Major changes to Catholic Church services will come into place on June 29th, following the relaxation of rules to allow services to resume, the island’s bishops have said.
New guidelines recommend that rows of seats in churches will need to be cordoned off with one person allowed sit “at the end of each free row while permitting those from the same household to sit together”.
The obligation to attend Sunday Mass and holy days remains dispensed with while Communion should be received in the hand with priests and ministers of the Eucharist wearing a face covering while distributing it.
Priests and such ministers should “visibly” sanitise their hands before and after distribution of Communion while the procession for Communion may require the assistance of stewards.
Altar servers should help only when all physical distancing requirements are met while the sign of peace “can be omitted” or is offered without physical contact.
At baptisms, the priest “will sign the child with the cross without touching”, with one child per ceremony and anointing with holy oils by cotton bud. Provision should be made in the body of the church for a confessional area with privacy and physical distancing respected.
All holy water fonts should remain empty, with all entrance and exit doors kept open, and hand sanitisers at each. Churches should be cleaned regularly, including after every gathering.
Public health advice
Dioceses and parishes should at all times follow the most up-to-date public health advice and associated regulations and obligations when it comes to public worship, the bishops have said.
Physical distancing rules must be strictly obeyed, along with good hand hygiene, respiratory etiquette and regular cleaning and sanitising of shared spaces to reduce the spread of Covid-19, they went on.
Public attendance at all places of worship, including churches, may commence after June 29th next, according to the Government roadmap.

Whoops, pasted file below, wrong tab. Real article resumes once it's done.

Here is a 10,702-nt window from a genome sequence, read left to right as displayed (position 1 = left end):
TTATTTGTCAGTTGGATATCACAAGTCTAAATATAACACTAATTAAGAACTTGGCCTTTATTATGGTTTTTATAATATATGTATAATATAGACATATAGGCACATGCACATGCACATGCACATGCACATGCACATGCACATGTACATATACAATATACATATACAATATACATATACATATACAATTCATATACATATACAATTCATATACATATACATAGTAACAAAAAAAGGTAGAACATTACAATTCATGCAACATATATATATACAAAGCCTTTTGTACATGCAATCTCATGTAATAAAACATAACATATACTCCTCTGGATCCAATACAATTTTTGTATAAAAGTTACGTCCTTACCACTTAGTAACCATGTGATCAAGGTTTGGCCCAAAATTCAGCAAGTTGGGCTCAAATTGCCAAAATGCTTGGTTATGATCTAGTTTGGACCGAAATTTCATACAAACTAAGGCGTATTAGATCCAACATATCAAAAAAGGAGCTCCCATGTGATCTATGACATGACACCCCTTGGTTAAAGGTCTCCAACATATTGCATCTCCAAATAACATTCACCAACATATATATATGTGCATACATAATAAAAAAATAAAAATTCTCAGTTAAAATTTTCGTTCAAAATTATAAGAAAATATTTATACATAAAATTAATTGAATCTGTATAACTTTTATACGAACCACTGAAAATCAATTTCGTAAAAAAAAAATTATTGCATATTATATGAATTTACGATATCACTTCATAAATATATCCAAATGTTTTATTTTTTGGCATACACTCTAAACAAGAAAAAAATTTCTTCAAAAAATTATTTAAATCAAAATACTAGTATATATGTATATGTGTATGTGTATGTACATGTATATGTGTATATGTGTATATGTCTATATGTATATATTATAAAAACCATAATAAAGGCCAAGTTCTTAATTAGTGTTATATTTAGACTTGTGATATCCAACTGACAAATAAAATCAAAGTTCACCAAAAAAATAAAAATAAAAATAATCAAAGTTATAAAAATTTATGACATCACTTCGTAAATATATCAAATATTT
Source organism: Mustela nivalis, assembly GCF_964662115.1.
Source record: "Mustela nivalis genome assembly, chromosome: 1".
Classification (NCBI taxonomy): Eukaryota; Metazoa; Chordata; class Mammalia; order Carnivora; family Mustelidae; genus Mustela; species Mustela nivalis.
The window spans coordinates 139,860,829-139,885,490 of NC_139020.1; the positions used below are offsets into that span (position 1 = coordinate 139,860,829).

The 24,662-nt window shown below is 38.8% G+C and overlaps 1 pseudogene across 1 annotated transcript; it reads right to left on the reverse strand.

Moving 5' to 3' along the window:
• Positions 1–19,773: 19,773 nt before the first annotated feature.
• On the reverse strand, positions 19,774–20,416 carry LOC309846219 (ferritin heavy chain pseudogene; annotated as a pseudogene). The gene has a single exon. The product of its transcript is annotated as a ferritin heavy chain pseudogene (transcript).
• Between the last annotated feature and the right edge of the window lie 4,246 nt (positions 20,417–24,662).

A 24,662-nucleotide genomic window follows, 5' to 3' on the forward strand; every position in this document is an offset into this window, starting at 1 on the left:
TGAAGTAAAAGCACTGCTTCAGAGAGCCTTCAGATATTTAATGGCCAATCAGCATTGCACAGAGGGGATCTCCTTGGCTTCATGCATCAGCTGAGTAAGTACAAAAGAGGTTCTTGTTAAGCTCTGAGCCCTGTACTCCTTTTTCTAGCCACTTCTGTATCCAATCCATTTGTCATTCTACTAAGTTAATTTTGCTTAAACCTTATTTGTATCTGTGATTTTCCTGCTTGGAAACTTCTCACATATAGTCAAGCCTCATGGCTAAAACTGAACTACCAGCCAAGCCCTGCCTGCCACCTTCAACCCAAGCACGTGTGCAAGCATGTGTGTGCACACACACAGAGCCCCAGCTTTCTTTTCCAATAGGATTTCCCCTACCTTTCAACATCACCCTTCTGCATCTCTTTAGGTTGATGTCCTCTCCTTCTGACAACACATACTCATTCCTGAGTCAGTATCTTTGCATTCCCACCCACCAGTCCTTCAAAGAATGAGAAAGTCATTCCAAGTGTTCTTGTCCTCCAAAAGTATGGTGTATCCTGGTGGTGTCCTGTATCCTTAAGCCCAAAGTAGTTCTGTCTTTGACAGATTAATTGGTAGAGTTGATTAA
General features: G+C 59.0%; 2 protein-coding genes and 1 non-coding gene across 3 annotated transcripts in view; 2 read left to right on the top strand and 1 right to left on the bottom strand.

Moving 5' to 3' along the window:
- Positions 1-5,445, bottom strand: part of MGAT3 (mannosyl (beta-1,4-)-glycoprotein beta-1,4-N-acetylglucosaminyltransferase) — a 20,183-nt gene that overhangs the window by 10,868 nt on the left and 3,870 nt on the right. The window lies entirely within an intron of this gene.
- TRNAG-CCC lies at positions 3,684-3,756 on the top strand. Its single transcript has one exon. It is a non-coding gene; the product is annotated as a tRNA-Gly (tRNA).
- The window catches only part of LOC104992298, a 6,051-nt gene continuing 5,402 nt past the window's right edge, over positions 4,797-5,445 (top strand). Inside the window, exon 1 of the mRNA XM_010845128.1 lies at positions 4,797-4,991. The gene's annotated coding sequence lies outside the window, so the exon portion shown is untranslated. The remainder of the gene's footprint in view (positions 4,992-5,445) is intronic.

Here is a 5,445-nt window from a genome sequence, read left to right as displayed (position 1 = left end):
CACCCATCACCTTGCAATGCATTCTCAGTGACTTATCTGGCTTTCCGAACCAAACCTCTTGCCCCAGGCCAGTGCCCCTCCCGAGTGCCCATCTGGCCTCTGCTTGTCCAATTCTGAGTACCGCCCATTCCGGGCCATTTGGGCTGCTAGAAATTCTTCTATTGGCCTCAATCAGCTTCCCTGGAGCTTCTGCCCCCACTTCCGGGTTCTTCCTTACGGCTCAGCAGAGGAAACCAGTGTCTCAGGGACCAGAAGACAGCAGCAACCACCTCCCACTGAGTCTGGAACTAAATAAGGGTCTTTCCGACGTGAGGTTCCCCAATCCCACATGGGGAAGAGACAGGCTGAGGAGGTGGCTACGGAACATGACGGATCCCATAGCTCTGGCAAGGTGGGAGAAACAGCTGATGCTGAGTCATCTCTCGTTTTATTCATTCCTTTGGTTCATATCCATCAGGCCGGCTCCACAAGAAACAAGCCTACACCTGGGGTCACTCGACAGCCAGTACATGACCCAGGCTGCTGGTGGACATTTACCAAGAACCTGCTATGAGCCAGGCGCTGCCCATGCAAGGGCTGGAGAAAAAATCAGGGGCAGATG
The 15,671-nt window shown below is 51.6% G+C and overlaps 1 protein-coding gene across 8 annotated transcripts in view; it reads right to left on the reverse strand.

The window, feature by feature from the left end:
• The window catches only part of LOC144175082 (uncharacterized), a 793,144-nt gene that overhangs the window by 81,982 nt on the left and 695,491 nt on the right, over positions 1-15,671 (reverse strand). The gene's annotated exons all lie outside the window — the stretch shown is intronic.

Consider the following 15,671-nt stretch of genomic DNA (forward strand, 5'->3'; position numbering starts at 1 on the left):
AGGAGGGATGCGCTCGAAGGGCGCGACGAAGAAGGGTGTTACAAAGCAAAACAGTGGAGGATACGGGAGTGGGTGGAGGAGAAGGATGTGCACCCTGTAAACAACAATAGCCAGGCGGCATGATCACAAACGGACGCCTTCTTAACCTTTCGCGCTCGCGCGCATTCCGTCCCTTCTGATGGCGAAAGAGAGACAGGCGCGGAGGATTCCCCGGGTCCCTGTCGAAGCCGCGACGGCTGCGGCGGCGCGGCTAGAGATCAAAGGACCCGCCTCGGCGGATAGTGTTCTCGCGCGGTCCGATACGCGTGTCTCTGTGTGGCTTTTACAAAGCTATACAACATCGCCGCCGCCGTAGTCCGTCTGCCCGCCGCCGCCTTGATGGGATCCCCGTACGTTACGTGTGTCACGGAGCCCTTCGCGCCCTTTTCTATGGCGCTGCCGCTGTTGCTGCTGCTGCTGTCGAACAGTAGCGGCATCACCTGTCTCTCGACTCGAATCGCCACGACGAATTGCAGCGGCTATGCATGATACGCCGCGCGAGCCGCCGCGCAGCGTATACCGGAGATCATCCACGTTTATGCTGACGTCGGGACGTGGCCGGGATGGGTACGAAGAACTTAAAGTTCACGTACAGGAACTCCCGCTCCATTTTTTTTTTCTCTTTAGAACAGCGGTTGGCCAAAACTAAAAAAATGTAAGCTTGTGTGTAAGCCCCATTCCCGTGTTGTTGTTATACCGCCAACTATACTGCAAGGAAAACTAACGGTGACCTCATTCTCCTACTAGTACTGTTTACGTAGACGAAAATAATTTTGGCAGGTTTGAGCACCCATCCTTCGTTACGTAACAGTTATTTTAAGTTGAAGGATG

Every parish is advised to establish a Covid-19 support team to organise all public ceremonies and oversee safety implementation.
They hoped, the bishops said, “to slowly and cautiously resume public worship in our churches, knowing that it can only happen in a limited way. We will still need patience, perseverance and self-sacrifice.”
They were also “very conscious of the demands that this transition will place upon our priests, many of whom may still need to remain shielded from the virus.”
The bishops' guidelines "make very good sense", said Fr Roy Donovan, of the Association for Catholic Priests leadership team, showing that they had consulted widely, and with experts.
Many older parishioners, and priests over 70, may prefer weekday Masses to those on Sundays to avoid the danger of being in churches with large numbers.
Bishop Francis Lagan
In Derry, retired Auxiliary Bishop Francis Lagan (85) has died. First Auxiliary Bishop there, he served from 1988 to 2010. Catholic Primate and fellow Derry priest Archbishop Eamon Martin recalled Bishop Lagan as "a strong advocate for peace and reconciliation, having witnessed first-hand the terrible violence and heartbreak endured by people during the Troubles".
The late bishop “also understood the joys and struggles of his brother priests who often had to minister in the midst of great challenge, grief and community unrest.” He was “a caring brother priest and a gentle shepherd”.
Bishop Lagan is survived by his brother Brian, sisters Tilly (McVey) and Mary (Cassidy), and extended family.